15 Quoted in Frizot (1994, 61).

16 The impact of this assumption on literary imagination is elaborated in Lutz Marsh (1995, 159-173).

17 Quoted in Benjamin (1966, 67).

18 As Erdinast-Vulcan maintains, "The narrative moves in a cinematic fashion from the panoramic (the view of the land) to the scenic (the ship and her crew), and finally closes up on the perceiving individual" (Erdinast-Vulcan: 1999, 38).

19 A few years before, another writer (and Conrad's friend) had provided - through another disembodied (because never physically described) narrator - a curiously similar profile of the main character of his story. In that case, the narrative focus ed not on the appearance of the character but on his disappearance: "I seemed to see a ghostly, indistinct figure sitting in a whirling mass of black and brass for a moment - a figure so transparent that the bench behind, with its sheets of drawings, was absolutely distinct; but the phantasm vanished as I rubbed my eyes"( Wells: 1991, 113).
20 Quoted in Barker & White (1991, 2).

21 The quotation is drawn from Fox Talbot's "The Process of Calotype Photogenic Drawing", a lecture to the Royal Society delivered on June 10, 1841 (Newhall: 1980, 34).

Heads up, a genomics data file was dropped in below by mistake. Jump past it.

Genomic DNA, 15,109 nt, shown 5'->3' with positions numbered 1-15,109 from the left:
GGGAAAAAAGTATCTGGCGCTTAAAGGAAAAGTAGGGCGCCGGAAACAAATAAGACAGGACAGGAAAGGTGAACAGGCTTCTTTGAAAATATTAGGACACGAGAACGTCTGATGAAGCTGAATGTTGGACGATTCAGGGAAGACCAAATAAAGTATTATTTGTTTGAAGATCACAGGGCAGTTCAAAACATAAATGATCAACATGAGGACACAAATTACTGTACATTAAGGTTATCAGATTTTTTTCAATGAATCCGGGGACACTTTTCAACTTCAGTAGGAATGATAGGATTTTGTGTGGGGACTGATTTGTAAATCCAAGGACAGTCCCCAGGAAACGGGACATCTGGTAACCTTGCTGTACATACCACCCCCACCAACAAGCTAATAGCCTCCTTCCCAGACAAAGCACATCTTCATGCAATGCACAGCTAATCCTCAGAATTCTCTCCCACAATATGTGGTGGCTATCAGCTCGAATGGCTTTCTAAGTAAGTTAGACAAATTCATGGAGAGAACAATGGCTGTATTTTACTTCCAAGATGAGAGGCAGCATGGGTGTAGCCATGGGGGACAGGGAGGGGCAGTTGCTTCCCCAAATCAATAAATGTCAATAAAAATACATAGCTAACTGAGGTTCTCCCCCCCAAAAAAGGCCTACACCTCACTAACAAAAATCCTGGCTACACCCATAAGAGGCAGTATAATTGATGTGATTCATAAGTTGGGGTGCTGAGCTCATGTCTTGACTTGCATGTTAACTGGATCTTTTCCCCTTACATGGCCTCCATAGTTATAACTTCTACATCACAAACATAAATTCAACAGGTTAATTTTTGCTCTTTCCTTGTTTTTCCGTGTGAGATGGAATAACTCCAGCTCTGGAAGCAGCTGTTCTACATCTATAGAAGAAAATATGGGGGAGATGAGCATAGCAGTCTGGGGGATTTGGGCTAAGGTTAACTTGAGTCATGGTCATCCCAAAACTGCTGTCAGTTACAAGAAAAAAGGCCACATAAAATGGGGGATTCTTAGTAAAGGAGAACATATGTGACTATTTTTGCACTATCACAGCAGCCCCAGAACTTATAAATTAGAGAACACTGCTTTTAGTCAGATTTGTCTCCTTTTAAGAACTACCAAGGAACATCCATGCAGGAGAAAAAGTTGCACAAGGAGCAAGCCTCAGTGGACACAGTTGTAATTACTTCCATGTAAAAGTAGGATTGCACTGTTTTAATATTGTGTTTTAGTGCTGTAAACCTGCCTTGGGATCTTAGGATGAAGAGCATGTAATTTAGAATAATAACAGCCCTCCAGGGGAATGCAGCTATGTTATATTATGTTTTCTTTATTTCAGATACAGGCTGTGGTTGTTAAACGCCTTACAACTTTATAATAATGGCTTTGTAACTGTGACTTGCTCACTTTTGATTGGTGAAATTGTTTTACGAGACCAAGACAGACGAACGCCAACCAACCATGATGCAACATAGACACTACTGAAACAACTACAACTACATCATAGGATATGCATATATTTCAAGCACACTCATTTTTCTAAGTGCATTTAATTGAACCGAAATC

22 After manufacturing paper negatives, George Eastman made also a universal holder for a 24-exposure roll of sensitized paper. The invention was perfected in 1888: the camera christened The Kodak, for everyday use (Frizot: 1994, 238).

23 The gum print was invented in the late 1850s, but only used extensively from 1895 onwards. Paper was coated with potassium bichromate and gum arabic (a substance which hardens on exposure to light). The chosen colour pigment was also incorporated in the coating. After the sensitized paper had been exposed under the negative, it was washed to get rid of those areas of gum and pigment which had not been affected by the light. The finished image was formed by the pigment which remained in the hardened gum (Lucie-Smith: 1975, 70).